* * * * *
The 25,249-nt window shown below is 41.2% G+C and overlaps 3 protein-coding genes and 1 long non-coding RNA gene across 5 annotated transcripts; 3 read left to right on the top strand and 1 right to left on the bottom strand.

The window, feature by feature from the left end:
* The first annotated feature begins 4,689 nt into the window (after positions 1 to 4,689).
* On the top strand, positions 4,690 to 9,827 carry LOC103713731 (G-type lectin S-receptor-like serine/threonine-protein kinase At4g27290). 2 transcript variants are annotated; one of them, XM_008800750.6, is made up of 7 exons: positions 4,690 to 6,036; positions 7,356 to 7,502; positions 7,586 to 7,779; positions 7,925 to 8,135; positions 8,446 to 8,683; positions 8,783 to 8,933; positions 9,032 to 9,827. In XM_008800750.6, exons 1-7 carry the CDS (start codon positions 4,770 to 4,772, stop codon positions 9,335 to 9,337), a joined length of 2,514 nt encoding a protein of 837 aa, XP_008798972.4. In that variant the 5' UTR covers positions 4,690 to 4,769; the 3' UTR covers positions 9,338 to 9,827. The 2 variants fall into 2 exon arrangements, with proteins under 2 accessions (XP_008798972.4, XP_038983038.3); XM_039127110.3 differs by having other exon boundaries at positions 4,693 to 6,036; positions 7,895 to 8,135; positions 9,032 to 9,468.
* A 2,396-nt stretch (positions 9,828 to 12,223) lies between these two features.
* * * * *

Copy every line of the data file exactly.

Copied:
The 25,249-nt window shown below is 41.2% G+C and overlaps 3 protein-coding genes and 1 long non-coding RNA gene across 5 annotated transcripts; 3 read left to right on the top strand and 1 right to left on the bottom strand.

The window, feature by feature from the left end:
* The first annotated feature begins 4,689 nt into the window (after positions 1 to 4,689).
* On the top strand, positions 4,690 to 9,827 carry LOC103713731 (G-type lectin S-receptor-like serine/threonine-protein kinase At4g27290). 2 transcript variants are annotated; one of them, XM_008800750.6, is made up of 7 exons: positions 4,690 to 6,036; positions 7,356 to 7,502; positions 7,586 to 7,779; positions 7,925 to 8,135; positions 8,446 to 8,683; positions 8,783 to 8,933; positions 9,032 to 9,827. In XM_008800750.6, exons 1-7 carry the CDS (start codon positions 4,770 to 4,772, stop codon positions 9,335 to 9,337), a joined length of 2,514 nt encoding a protein of 837 aa, XP_008798972.4. In that variant the 5' UTR covers positions 4,690 to 4,769; the 3' UTR covers positions 9,338 to 9,827. The 2 variants fall into 2 exon arrangements, with proteins under 2 accessions (XP_008798972.4, XP_038983038.3); XM_039127110.3 differs by having other exon boundaries at positions 4,693 to 6,036; positions 7,895 to 8,135; positions 9,032 to 9,468.
* A 2,396-nt stretch (positions 9,828 to 12,223) lies between these two features.